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Paris 1961

Paris 8th Public Talk 21st September 1961

In this talk we need to cover a great deal of ground, and it may be rather difficult, or perhaps the right word is `strange'. I am going to use certain words which may mean one thing to you and a very different thing to me. To really commune with each other at all levels we must have a mutual understanding of the words we use and their significance. Meditation, which I propose to go into with you, has for me a tremendous significance, whereas perhaps for you it is a word which one uses rather casually. Perhaps for you it may mean a method to achieve a result, to get somewhere; and it may involve the repetition of words and phrases to calm the mind, and the attitude of prayer. But, for me, the word `meditation' has quite an extraordinary meaning; and to go into it fully, which I propose to do, one has first to understand, I think, the power which creates illusion.

Most of us live in a make-believe world. All our beliefs are illusions; they have no validity at all. And to strip the mind of every form of illusion and of the power to create illusion needs really clear, sharp perception, the capability of good reasoning without any escape, any deviation. A brain that has no fear, that is not hiding behind secret desires, a brain that is very quiet, without any conflict - such a mind is capable of seeing what is true, of seeing if there is God. I do not mean the word `God' but what that word represents, something which is not measurable in terms of words or time - if there is such a thing. To discover, surely, every form of illusion and the power to create illusion must come to an end. And to strip the mind of all illusion is, for me, the way of meditation. I feel that through meditation there is a vast field of immense discovery - not invention, not visions, but something entirely different which is actually beyond time, beyond the things which have been put together by the mind of man through centuries of search. If one really wants to find that out for oneself, one must lay the right foundation, and the laying of the right foundation is meditation. The copying of a pattern, the pursuit of a system, the following of a method of meditation - all that is too infantile, too immature, it is merely imitation and leads nowhere, even if it produces visions.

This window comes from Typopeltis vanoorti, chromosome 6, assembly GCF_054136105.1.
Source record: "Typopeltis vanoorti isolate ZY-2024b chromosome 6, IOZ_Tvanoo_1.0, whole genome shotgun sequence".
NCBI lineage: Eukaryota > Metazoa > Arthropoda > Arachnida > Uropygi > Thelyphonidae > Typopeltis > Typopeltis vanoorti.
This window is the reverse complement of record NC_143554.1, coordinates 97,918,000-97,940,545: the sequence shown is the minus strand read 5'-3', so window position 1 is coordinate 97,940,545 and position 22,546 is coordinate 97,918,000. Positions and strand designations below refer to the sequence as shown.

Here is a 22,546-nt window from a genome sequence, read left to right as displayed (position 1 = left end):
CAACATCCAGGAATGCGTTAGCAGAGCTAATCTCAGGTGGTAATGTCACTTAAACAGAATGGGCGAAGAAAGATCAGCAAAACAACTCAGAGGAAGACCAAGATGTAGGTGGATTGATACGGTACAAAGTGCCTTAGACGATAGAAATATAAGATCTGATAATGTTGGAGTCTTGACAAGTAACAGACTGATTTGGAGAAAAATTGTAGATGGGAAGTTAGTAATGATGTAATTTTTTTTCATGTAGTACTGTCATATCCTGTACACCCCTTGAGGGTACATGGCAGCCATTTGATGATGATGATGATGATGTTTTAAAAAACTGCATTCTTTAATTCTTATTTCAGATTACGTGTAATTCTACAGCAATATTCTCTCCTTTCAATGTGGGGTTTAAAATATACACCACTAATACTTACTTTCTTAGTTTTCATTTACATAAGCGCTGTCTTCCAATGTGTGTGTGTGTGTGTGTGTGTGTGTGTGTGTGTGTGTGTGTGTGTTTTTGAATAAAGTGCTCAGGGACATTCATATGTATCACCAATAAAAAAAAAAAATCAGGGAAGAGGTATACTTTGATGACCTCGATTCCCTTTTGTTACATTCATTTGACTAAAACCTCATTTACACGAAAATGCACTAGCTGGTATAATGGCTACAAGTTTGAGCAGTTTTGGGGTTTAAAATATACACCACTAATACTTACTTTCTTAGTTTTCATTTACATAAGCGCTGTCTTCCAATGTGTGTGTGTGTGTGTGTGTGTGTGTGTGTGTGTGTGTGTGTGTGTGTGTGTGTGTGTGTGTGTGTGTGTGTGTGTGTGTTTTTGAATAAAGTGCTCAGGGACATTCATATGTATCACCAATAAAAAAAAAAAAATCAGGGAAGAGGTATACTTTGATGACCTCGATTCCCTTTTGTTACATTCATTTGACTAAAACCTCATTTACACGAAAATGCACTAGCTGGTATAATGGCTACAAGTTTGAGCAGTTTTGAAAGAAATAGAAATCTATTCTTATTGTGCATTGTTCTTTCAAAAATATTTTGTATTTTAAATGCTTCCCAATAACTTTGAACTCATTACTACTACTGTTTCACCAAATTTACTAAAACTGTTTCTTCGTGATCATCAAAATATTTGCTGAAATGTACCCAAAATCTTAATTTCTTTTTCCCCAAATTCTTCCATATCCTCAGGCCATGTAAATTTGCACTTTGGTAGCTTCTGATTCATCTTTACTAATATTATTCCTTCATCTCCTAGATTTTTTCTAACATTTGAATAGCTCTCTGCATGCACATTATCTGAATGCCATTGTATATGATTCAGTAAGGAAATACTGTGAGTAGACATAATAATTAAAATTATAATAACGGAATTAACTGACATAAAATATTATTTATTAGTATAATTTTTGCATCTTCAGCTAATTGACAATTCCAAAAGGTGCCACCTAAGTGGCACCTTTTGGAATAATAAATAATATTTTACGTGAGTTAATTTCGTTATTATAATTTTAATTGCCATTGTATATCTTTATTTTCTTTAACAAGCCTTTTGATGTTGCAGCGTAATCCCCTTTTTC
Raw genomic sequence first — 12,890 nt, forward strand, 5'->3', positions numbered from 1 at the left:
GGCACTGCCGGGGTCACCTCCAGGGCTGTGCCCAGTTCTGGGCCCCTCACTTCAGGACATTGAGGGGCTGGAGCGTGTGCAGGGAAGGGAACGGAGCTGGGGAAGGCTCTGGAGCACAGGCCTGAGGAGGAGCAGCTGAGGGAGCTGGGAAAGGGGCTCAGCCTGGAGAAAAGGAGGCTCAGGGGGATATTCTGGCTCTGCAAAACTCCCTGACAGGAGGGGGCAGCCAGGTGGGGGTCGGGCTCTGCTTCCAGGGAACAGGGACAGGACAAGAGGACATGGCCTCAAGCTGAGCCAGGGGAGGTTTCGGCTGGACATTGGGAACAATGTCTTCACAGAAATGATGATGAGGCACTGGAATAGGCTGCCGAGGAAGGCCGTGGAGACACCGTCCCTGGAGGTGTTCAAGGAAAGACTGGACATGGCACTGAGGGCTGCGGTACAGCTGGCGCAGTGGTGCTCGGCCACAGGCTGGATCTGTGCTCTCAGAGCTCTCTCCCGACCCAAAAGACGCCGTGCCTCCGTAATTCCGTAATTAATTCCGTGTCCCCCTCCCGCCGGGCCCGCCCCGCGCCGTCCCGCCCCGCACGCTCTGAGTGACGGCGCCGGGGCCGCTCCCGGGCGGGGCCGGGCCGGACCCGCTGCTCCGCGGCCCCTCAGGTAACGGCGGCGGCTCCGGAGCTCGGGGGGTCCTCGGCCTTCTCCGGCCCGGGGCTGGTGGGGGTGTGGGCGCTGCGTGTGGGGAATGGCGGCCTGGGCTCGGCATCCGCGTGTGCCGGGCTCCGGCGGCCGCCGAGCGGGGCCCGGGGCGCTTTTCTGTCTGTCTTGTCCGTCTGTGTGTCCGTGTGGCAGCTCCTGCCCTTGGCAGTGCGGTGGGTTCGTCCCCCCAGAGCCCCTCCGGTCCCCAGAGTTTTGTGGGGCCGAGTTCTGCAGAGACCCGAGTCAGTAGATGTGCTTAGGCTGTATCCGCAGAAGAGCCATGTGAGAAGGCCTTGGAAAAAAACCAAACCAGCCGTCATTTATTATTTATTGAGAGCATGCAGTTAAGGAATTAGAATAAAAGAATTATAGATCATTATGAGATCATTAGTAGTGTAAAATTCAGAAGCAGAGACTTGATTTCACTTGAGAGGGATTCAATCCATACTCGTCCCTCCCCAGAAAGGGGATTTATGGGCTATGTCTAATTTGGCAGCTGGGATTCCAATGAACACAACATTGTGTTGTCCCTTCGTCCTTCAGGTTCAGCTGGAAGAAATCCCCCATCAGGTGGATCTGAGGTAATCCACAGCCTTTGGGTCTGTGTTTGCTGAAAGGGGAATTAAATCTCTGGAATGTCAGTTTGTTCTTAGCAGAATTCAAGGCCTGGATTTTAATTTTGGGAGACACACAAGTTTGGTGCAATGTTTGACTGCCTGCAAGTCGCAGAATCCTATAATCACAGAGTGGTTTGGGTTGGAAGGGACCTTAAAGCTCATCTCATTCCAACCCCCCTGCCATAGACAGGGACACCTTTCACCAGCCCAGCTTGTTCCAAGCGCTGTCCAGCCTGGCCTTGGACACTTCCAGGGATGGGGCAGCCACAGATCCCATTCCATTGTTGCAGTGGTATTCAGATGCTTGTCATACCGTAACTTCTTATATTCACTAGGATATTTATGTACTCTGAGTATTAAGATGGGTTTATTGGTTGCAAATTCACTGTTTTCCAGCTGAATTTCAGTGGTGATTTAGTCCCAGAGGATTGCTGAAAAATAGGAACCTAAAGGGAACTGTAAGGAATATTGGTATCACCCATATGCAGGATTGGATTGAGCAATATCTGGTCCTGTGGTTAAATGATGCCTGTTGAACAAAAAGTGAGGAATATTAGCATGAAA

The right foundation for the discovery of whether there is a reality beyond the beliefs which propaganda has imposed upon each one's mind, comes about only through self-knowing. The very knowing about oneself is meditation. The knowing about oneself is not the knowing of what one should be; that has no validity, no reality, it is just an idea, an ideal. But to understand what is, the actual fact of what one is from moment to moment - that requires the freeing of the mind from conditioning. I mean by that word `conditioning' all the impositions which society has laid upon us, which religion has laid upon us through propaganda, through insistence, through belief, through fear of heaven and hell. It includes the conditioning of nationality, of climate, of custom, of tradition, of culture as French, Hindu or Russian, and the innumerable beliefs, superstitions, experiences which form the whole background in which consciousness lives, and which is established through one's own desire to remain secure. It is the investigation into that background and the undoing of that background which constitutes laying the right foundation for meditation.

Without freedom one cannot go very far; one merely wanders off into illusion, which has no meaning at all. If one wants to find out if there is reality or not, if one wants really to go to the very end of that discovery - not merely to play about with ideas, however pleasant, intellectual, reasonable or apparently sane - , there must first be freedom, freedom from conflict. And that is extremely difficult. It is fairly easy to escape from conflict; one can follow some method, take a pill, a tranquillizer, a drink, and one is no longer conscious of conflict. But to go into the whole question of conflict deeply requires attention.

Attention and concentration are two different things. Concentration is exclusion, narrowing down the mind or the brain so as to focus on the thing it desires to study, to look at. That is fairly simple to understand. And the concentration of exclusion creates distractions, does it not? When I wish to concentrate and the mind wanders off on to something else, the something else is a distraction and therefore there is a conflict. All concentration implies distraction, conflict and effort. Please do not merely follow my words, my explanations, but actually follow your own conflicts, your distractions, your efforts. Effort implies conflict, does it not? And there is effort only when you want to gain, to achieve, to avoid, to pursue or deny.